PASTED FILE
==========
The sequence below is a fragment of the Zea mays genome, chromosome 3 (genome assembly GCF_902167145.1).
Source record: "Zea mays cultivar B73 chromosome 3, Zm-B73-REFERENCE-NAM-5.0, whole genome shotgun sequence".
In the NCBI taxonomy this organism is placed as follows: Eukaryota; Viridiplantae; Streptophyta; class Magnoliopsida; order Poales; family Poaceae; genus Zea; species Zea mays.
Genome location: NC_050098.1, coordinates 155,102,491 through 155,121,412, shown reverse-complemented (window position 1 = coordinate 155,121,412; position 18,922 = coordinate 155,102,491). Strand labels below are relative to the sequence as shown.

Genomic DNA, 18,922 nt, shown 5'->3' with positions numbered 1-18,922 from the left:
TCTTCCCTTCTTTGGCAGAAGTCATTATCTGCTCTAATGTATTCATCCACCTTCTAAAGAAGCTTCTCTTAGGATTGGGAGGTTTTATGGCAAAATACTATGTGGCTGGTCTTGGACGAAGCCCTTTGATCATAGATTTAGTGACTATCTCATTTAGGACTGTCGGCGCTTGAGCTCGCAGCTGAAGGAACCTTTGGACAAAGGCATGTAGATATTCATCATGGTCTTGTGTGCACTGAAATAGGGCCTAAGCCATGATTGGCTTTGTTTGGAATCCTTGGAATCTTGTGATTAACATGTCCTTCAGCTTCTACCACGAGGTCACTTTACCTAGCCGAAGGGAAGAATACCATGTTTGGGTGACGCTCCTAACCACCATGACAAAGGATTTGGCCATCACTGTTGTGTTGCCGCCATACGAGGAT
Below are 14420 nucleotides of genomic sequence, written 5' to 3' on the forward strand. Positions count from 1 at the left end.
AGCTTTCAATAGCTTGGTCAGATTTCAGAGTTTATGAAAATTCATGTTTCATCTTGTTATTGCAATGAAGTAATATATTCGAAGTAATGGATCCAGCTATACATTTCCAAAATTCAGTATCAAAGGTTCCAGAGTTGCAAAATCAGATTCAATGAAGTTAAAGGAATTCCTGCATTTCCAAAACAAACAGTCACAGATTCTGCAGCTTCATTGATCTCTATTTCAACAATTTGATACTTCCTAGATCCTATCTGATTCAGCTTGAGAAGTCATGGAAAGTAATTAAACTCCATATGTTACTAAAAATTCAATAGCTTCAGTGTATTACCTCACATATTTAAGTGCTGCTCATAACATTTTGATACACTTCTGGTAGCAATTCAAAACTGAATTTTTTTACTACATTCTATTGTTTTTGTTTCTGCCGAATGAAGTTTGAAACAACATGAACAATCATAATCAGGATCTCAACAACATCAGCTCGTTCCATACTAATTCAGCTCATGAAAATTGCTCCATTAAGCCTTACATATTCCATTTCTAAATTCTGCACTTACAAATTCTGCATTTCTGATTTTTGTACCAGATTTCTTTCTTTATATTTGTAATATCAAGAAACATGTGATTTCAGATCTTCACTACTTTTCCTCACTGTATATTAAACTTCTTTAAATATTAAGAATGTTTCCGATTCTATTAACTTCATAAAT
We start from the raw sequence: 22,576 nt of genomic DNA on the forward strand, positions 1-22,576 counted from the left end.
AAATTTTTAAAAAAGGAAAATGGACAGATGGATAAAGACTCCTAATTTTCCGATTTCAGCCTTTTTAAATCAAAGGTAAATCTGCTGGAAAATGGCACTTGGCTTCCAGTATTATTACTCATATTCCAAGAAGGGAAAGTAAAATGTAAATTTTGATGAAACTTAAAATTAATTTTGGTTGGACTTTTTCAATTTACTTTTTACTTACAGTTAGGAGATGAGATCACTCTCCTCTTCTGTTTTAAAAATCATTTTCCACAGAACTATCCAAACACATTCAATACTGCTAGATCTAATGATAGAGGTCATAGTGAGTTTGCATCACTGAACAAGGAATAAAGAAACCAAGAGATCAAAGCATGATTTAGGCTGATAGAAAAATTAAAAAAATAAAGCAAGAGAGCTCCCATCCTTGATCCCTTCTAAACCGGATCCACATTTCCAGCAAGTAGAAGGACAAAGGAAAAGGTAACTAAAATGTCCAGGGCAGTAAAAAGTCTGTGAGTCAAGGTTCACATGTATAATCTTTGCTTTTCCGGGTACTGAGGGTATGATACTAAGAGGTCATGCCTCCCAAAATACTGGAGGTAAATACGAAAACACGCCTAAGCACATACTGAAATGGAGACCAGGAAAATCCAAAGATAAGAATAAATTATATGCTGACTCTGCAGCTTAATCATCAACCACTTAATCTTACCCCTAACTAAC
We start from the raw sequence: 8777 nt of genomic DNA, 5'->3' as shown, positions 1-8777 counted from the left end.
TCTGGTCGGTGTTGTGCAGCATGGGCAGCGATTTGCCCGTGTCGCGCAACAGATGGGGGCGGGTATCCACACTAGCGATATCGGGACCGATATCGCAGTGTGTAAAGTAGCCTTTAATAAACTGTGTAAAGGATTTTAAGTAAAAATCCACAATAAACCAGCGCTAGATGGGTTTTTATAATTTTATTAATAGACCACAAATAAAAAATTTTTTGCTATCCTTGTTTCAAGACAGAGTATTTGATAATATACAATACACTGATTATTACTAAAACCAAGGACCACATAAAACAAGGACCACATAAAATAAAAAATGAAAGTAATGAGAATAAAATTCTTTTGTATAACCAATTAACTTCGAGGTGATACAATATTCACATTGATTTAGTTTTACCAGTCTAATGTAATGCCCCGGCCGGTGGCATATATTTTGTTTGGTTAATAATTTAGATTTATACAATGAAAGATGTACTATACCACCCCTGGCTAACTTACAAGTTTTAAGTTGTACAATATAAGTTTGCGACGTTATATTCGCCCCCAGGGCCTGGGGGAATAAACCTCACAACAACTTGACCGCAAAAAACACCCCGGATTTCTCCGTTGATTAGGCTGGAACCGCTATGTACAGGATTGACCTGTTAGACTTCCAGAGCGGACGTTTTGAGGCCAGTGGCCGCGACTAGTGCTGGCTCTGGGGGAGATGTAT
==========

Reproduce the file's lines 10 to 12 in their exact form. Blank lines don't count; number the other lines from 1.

AAATTTTTAAAAAAGGAAAATGGACAGATGGATAAAGACTCCTAATTTTCCGATTTCAGCCTTTTTAAATCAAAGGTAAATCTGCTGGAAAATGGCACTTGGCTTCCAGTATTATTACTCATATTCCAAGAAGGGAAAGTAAAATGTAAATTTTGATGAAACTTAAAATTAATTTTGGTTGGACTTTTTCAATTTACTTTTTACTTACAGTTAGGAGATGAGATCACTCTCCTCTTCTGTTTTAAAAATCATTTTCCACAGAACTATCCAAACACATTCAATACTGCTAGATCTAATGATAGAGGTCATAGTGAGTTTGCATCACTGAACAAGGAATAAAGAAACCAAGAGATCAAAGCATGATTTAGGCTGATAGAAAAATTAAAAAAATAAAGCAAGAGAGCTCCCATCCTTGATCCCTTCTAAACCGGATCCACATTTCCAGCAAGTAGAAGGACAAAGGAAAAGGTAACTAAAATGTCCAGGGCAGTAAAAAGTCTGTGAGTCAAGGTTCACATGTATAATCTTTGCTTTTCCGGGTACTGAGGGTATGATACTAAGAGGTCATGCCTCCCAAAATACTGGAGGTAAATACGAAAACACGCCTAAGCACATACTGAAATGGAGACCAGGAAAATCCAAAGATAAGAATAAATTATATGCTGACTCTGCAGCTTAATCATCAACCACTTAATCTTACCCCTAACTAAC
We start from the raw sequence: 8777 nt of genomic DNA, 5'->3' as shown, positions 1-8777 counted from the left end.
TCTGGTCGGTGTTGTGCAGCATGGGCAGCGATTTGCCCGTGTCGCGCAACAGATGGGGGCGGGTATCCACACTAGCGATATCGGGACCGATATCGCAGTGTGTAAAGTAGCCTTTAATAAACTGTGTAAAGGATTTTAAGTAAAAATCCACAATAAACCAGCGCTAGATGGGTTTTTATAATTTTATTAATAGACCACAAATAAAAAATTTTTTGCTATCCTTGTTTCAAGACAGAGTATTTGATAATATACAATACACTGATTATTACTAAAACCAAGGACCACATAAAACAAGGACCACATAAAATAAAAAATGAAAGTAATGAGAATAAAATTCTTTTGTATAACCAATTAACTTCGAGGTGATACAATATTCACATTGATTTAGTTTTACCAGTCTAATGTAATGCCCCGGCCGGTGGCATATATTTTGTTTGGTTAATAATTTAGATTTATACAATGAAAGATGTACTATACCACCCCTGGCTAACTTACAAGTTTTAAGTTGTACAATATAAGTTTGCGACGTTATATTCGCCCCCAGGGCCTGGGGGAATAAACCTCACAACAACTTGACCGCAAAAAACACCCCGGATTTCTCCGTTGATTAGGCTGGAACCGCTATGTACAGGATTGACCTGTTAGACTTCCAGAGCGGACGTTTTGAGGCCAGTGGCCGCGACTAGTGCTGGCTCTGGGGGAGATGTAT